Celebrating Sierra Leone’s 50th independence anniversary

April 27, 2011
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BRAC launched the livestock and poultry program in Sierra Leone in 2008. We have been developing many supporting activities such as disease management, poultry vaccination, dissemination of improved breed of cow through artificial insemination, supply of livestock and poultry feed and milk processing and distribution.

Sierra Leone turns 50 today. From a nation strife with civil war it has quietly turned into a nation of peace. BRAC opened its offices in Sierra Leone in 2008 and started its integrated programs from 2009. Drawing upon experiences from Uganda, Southern Sudan and Tanzania, BRAC was encouraged to work in Sierra Leone. With our four decades of experience in post-war and post-disaster development in Bangladesh, we are helping the under-privileged citizens of Sierra Leone maximise the socio-economic benefits and make peace dividends a reality.
BRAC is committed to supporting the government in peace building by providing access to sustainable livelihoods services to the poor at scale. Our work in Sierra Leone continues to grow and is expected to reach out to more than 25,000 microfinance members by 2011– a majority of whom are women.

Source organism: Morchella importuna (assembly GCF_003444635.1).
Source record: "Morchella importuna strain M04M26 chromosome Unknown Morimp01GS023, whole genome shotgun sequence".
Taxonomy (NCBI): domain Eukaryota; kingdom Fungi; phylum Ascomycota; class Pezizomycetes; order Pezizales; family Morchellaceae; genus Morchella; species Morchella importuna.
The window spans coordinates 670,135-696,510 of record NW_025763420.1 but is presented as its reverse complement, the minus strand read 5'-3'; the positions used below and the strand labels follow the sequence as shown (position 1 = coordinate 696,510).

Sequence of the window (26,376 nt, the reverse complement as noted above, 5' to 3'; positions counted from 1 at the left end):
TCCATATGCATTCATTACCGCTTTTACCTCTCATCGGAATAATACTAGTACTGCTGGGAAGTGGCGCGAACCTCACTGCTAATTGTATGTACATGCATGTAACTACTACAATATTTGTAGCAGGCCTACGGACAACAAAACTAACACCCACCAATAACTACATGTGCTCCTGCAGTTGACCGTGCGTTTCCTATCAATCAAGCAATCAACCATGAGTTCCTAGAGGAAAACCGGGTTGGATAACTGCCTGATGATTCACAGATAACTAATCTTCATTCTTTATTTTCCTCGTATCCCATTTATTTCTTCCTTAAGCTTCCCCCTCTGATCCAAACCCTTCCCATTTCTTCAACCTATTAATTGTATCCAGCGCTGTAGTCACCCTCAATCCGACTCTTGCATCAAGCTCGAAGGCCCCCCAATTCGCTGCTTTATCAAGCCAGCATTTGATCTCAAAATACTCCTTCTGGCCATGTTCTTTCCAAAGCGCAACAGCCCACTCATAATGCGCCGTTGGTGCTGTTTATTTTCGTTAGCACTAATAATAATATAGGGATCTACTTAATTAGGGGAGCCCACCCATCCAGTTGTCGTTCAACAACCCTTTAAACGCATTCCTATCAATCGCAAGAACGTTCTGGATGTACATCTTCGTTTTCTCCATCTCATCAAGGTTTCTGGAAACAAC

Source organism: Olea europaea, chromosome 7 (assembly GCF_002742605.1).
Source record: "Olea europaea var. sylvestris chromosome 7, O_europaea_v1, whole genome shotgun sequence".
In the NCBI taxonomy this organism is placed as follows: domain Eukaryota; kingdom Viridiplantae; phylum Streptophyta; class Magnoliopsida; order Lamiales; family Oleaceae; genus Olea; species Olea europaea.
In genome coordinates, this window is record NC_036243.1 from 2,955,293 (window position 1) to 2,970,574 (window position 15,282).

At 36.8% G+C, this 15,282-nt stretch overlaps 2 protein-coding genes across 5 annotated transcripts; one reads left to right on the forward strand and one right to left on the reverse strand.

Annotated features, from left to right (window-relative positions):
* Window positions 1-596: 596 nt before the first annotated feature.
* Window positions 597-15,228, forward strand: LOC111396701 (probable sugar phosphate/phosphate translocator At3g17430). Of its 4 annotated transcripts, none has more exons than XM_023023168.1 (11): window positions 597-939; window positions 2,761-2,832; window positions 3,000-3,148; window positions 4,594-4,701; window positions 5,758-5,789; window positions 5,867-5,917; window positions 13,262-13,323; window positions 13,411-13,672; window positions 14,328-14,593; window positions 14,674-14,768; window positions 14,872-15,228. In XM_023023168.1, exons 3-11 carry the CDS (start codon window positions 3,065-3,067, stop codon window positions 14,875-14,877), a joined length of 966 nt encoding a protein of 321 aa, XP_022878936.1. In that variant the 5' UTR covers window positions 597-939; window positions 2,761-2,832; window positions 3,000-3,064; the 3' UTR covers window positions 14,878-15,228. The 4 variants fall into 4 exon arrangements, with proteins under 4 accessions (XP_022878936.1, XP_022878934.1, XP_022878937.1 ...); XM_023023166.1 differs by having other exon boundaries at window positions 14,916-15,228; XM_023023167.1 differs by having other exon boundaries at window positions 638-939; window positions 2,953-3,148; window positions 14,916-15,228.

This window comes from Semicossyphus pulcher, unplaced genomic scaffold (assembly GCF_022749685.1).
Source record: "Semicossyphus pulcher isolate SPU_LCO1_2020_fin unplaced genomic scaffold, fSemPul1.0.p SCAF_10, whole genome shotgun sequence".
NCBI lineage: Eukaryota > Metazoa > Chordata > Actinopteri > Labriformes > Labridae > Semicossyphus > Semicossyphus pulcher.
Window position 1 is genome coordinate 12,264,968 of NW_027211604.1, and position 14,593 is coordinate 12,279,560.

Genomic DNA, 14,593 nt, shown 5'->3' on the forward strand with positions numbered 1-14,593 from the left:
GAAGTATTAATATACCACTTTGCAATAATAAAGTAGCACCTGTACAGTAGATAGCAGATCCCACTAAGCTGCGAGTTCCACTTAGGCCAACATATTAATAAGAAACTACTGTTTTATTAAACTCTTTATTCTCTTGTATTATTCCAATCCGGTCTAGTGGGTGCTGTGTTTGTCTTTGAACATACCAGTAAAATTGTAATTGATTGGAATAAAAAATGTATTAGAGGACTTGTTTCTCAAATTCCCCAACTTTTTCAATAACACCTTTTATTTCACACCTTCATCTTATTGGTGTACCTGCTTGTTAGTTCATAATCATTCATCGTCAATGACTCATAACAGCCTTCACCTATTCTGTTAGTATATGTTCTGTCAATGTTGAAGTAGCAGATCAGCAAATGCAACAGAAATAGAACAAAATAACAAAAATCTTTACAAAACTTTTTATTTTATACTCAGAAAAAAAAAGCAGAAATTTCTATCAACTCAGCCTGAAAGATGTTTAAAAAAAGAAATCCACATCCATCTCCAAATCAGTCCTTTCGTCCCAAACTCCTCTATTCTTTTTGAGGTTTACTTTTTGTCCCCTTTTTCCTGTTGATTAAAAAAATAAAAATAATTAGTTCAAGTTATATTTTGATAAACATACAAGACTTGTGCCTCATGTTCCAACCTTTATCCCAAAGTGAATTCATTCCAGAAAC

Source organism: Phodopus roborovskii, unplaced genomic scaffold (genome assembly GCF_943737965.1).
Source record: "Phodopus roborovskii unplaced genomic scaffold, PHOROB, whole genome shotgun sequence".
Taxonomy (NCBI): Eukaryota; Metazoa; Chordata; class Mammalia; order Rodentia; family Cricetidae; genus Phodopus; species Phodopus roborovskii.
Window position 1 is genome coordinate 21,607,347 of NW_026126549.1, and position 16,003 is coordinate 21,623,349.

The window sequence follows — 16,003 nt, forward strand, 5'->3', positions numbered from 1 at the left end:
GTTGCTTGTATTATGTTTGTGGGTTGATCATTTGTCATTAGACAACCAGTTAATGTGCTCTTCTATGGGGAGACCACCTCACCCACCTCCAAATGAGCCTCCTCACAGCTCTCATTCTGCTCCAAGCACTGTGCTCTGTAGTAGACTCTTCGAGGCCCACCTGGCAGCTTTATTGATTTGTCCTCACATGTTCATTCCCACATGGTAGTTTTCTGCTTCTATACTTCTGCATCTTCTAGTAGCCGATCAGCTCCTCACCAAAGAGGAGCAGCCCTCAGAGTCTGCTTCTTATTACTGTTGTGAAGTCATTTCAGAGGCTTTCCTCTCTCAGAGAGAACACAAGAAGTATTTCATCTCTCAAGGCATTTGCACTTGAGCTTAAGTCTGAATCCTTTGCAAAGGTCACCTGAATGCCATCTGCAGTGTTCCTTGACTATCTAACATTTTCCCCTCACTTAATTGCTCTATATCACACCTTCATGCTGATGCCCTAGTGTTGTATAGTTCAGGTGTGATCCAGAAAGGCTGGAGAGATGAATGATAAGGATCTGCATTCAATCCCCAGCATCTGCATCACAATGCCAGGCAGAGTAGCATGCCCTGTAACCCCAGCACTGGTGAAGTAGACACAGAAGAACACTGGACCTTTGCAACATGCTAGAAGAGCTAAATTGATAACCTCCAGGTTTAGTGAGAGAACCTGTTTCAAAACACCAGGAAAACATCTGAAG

“Indeed [BRAC] has made wide and substantial impact, especially at a time when our emphasis is to reduce poverty […] There is a need for us to empower the poor and that has been the area of your activities. You [also go] along with the areas of our priority [in agriculture and health]. The poverty level is very high and your commitment and efforts ensure that together we can reduce poverty as we move along.”
President of Sierra Leone, Ernest Bai Koroma, during a visit to State House by BRAC officials

 

BRAC took into consideration the country’s high dependence on agriculture and that is reflected by the continued deepening of our outreach infrastructure into rural areas. Our focus is on improving the economic self reliance of the rural poor, using microfinance as the primary tool, reinforced by livelihood development support and transfer of agricultural technology.

BRAC launched the livestock and poultry program in Sierra Leone in 2008. We have been developing many supporting activities such as disease management, poultry vaccination, dissemination of improved breed of cow through artificial insemination, supply of livestock and poultry feed and milk processing and distribution.
Since our start, we have helped more than 4.2 million people create and sustain livelihoods from different kinds of farming. In Sierra Leone, the majority of people are involved in small scale farming activities, such as raising chickens, sheep, goats, pigs or cows, and cultivating small plots of land of less than three acres. In addition to providing poor women with investment capital and inputs for their activities, BRAC provides training and support on modern farming techniques, which can greatly increase these women’s profits, thus contributing to the revival of the sector.